Australian Guitar - - Feature -

Ev­ery­body knows Papa Roach’s “Last Re­sort”, the angsty alt-rock an­them that an­nounced them to an in­ter­na­tional au­di­ence, but you’d be sur­prised at just how many other hits you’d know and just how of­ten they’ve been dish­ing them up. They’ve re­leased an­other seven al­bums since “Last Re­sort” hit, the im­pact of which was seen when huge crowds swarmed in for their sets on the 2015 Sound­wave fes­ti­val run. So why has it taken them three years to re­turn to our shores?

“We’ve had a lot of peo­ple say they want us to come back to Aus­tralia,” ex­plains gui­tarist Jerry Horton, gear­ing up for the first of two packed shows at Syd­ney’s Metro Theatre. “It’s ob­vi­ously very ex­pen­sive to come here. I think the big­gest part of it is that we haven’t de­vel­oped a mar­ket in South-East Asia. If we worked with a nor­mal pro­moter, we would be los­ing money just to do it. We just said, ‘We’ve got to fig­ure out how to make it work.’ We talked to pro­mot­ers but no­body wanted to take it. They said, ‘We’re not con­fi­dent that you guys are go­ing to sell tick­ets.’ So we ba­si­cally be­came our own pro­moter and did it our­selves.”

It’s an im­pres­sive turnout, and the in­ter­est­ing thing is that this crowd seems to in­clude a lot of younger fans as well. Is that some­thing you’ve no­ticed across Aus­tralia?

It is ev­ery­where, yeah. I think a lot of it has to do with our evo­lu­tion as a band. In more re­cent years, we’ve tried to re­ally just hone in on what was great about the old-school stuff, but also bring the modern tech­no­log­i­cal el­e­ments in. If there’s a drum loop or a synth back­ground we can fit in the mix, we’ll at least con­sider it. We’re try­ing to mod­ernise the sound of the record­ings. We’ve also tried to sort of af­fil­i­ate our­selves with and po­si­tion our­selves along­side some of the younger bands as well. It’s helped out a lot be­cause of who we’ve been tour­ing with – we’ve done shows with Bring Me The Hori­zon and Of Mice And Men, so we have a lot of those fans com­ing over. A lot of those peo­ple would just think about us be­ing an old-school band, but when they see the show, it’s a whole dif­fer­ent ex­pe­ri­ence.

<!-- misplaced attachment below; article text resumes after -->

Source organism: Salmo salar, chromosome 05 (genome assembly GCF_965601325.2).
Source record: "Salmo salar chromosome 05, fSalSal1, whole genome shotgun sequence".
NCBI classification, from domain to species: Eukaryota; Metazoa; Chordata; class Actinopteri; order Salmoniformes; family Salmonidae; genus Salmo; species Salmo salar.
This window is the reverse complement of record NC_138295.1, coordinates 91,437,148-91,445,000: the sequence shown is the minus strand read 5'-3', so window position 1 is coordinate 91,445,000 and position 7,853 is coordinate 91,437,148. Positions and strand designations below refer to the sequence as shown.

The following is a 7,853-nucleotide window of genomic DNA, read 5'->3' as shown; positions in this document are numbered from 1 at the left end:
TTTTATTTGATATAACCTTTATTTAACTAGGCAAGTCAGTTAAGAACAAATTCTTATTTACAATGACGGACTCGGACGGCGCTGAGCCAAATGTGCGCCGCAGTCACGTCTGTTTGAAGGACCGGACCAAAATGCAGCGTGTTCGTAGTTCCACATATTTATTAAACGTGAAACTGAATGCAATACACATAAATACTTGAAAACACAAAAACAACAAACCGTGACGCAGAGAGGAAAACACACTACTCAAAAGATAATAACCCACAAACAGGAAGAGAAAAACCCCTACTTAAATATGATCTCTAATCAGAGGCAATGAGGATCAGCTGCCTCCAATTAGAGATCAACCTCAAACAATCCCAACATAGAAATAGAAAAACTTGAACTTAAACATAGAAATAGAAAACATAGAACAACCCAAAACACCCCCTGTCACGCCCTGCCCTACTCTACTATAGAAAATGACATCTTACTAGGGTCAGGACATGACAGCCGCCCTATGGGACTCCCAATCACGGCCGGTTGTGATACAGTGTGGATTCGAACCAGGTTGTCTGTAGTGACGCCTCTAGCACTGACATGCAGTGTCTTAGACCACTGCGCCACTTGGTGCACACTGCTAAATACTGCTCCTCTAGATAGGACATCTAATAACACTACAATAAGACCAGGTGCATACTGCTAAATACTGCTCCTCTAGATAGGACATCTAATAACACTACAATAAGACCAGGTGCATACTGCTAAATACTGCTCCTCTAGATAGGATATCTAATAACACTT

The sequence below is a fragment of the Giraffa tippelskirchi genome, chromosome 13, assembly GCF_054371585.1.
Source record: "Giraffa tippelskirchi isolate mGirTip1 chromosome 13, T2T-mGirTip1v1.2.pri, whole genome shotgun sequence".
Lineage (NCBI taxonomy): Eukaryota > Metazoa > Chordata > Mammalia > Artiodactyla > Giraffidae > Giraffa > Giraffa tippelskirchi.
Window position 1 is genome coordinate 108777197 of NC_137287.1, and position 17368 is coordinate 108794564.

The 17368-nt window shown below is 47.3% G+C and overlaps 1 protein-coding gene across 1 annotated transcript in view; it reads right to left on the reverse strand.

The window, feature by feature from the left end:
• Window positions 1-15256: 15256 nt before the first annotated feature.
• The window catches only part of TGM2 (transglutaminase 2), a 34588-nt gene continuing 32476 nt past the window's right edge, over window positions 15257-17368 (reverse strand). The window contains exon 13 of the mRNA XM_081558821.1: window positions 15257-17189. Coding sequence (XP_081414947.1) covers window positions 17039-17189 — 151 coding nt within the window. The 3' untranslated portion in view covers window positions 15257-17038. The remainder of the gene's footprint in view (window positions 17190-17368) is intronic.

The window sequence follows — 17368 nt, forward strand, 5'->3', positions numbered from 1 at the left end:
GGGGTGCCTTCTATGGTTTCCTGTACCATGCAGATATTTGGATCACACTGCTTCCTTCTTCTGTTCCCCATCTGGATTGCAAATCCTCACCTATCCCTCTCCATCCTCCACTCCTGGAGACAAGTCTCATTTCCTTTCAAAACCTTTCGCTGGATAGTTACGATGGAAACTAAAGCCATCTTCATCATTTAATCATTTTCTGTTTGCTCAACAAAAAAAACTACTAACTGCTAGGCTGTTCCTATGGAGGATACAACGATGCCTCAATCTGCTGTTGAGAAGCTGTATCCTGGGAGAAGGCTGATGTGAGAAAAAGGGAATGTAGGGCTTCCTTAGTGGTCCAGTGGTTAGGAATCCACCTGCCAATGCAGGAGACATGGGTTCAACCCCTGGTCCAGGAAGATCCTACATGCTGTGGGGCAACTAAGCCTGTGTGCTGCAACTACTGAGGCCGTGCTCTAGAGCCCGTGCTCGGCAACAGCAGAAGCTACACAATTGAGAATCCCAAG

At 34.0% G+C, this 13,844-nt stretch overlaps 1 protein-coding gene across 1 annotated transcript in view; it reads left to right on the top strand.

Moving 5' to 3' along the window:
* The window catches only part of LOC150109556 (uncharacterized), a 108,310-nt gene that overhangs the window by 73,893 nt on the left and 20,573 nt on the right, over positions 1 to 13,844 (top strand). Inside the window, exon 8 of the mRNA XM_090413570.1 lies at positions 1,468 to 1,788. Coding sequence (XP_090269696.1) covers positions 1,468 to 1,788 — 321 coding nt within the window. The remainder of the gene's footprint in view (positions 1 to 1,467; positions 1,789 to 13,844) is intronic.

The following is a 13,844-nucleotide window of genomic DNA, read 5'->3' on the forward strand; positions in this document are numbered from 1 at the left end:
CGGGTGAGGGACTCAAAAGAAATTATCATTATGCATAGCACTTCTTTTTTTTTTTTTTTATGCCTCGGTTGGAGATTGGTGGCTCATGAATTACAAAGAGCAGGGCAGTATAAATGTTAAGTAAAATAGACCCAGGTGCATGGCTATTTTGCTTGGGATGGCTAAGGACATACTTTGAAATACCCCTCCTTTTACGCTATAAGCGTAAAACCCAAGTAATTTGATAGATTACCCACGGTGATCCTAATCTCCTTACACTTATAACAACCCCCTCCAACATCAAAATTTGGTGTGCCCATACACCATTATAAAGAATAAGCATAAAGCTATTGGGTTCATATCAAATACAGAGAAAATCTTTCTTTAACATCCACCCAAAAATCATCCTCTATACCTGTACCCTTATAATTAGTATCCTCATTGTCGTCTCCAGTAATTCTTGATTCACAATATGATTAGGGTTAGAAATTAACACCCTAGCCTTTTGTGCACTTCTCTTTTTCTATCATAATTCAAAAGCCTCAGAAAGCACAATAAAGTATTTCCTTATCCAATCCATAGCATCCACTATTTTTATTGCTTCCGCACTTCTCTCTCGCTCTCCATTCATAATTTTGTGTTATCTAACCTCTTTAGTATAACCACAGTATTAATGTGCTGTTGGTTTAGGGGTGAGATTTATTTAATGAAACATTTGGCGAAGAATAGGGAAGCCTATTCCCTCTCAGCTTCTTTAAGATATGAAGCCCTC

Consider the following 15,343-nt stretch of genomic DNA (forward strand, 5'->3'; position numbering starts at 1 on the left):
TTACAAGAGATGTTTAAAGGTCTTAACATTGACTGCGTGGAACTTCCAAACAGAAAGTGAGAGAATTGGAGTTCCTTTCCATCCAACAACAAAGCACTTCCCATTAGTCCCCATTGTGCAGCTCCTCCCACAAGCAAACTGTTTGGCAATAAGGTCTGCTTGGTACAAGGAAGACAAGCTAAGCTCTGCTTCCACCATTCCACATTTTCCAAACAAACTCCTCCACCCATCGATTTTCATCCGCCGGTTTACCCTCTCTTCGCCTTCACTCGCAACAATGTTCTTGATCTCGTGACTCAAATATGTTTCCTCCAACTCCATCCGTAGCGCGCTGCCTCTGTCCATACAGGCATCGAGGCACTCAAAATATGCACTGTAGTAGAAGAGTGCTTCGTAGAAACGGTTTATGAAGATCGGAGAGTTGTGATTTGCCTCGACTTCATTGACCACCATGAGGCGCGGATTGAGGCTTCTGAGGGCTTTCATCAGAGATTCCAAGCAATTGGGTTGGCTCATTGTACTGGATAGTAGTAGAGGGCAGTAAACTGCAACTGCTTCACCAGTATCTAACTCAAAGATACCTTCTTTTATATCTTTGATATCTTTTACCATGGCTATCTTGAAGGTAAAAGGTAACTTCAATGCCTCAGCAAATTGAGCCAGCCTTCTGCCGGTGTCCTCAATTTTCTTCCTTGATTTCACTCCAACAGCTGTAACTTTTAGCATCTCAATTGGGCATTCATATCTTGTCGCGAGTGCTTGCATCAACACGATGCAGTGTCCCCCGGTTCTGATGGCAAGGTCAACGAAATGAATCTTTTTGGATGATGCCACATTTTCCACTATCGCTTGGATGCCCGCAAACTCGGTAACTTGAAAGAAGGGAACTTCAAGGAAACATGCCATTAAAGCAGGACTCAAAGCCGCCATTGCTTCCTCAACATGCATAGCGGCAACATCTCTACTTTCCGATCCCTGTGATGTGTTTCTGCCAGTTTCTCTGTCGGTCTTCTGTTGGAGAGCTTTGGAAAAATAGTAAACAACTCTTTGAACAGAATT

Lis­ten­ing to the new al­bum, there’s def­i­nitely a sense of evo­lu­tion, but there’s also a clear pres­ence of that clas­sic Papa Roach sound: big grooves and big gui­tars. For you as a gui­tarist, where did that style of play­ing de­velop?

The in­flu­ences have been so wide. It’s any­where from Me­tal­lica and Nine Inch Nails, Faith No More and Red Hot Chilli Pep­pers, to The Me­tres and James Brown, and then just ev­ery­where in­be­tween. It’s re­ally just about find­ing the groove – that’s ba­si­cally what we’re about. To be hon­est, the big­gest thing that sets us apart from most other bands is our rhythm sec­tion – the bass and drums and the way that they in­ter­act with each other. The way Tobin [Esper­ance, bass] goes be­tween the gui­tar and the drums is re­ally tasty.

For me, it’s just about find­ing a riff. Some­times we’ll talk about it be­fore­hand and we lay down a bit of a check­list or some goal­posts or what­ever – how­ever you want to look at it – and we sort of try to meet those things and throw ideas around. Some­times it works, some­times it doesn’t.

So you’re or­gan­is­ing this tour your­selves – what does that mean for your live rig?

Right now, I’m us­ing the Axe-FX. I used to run cab­i­nets on­stage, but my en­tire rig is just that now.

Is that an eco­nom­i­cal choice or a sound thing? How do you feel about it?

It’s mostly to do with prac­ti­cal­ity and be­ing com­pact and all that. I used to use the Mar­shall JMP one – the preamp and the power amp. I had the MIDI switch­ing sys­tem and a 20-space rack. The thing weighed 200 ki­los, and to ship that around, it gets ex­pen­sive. A few years ago, we started to do a lot more fly dates where we got to go to Rus­sia for a week. To try and save money, we just switched. Like I said, I used to run a cabi­net just so I could have that air – so that the tran­si­tion was a lit­tle more grad­ual, I guess. It’s great for the sep­a­ra­tion be­tween the front of house and the mon­i­tors. And we make sure it’s loud in the fold­back. Things have changed a lit­tle bit over the years in terms of our sound and how I ap­proach those tones. It’s a lit­tle dif­fer­ent. It used to be a lit­tle more metal.

Ev­ery­one even­tu­ally makes the shift from Me­tal­lica to AC/DC, right?

To­tally. I mean, it’s cool. For some­body that’s learn­ing and play­ing in their bed­room, hav­ing that metal tone is cool and fun. But when you re­ally have to sit down and make a record, those tones don’t work. It’s some­thing that you have to learn ei­ther by do­ing it or lis­ten­ing to peo­ple who have been do­ing it for a long time. They’d say to use a Mar­shall Plexi and a Les Paul, and I’d go, “No, that’s not metal!” They’d say, “Just do it and lis­ten back.” And then I’d get it. It was a very long learn­ing ex­pe­ri­ence, but we fi­nally have it to the point where we know our gear and what we’re do­ing out there.

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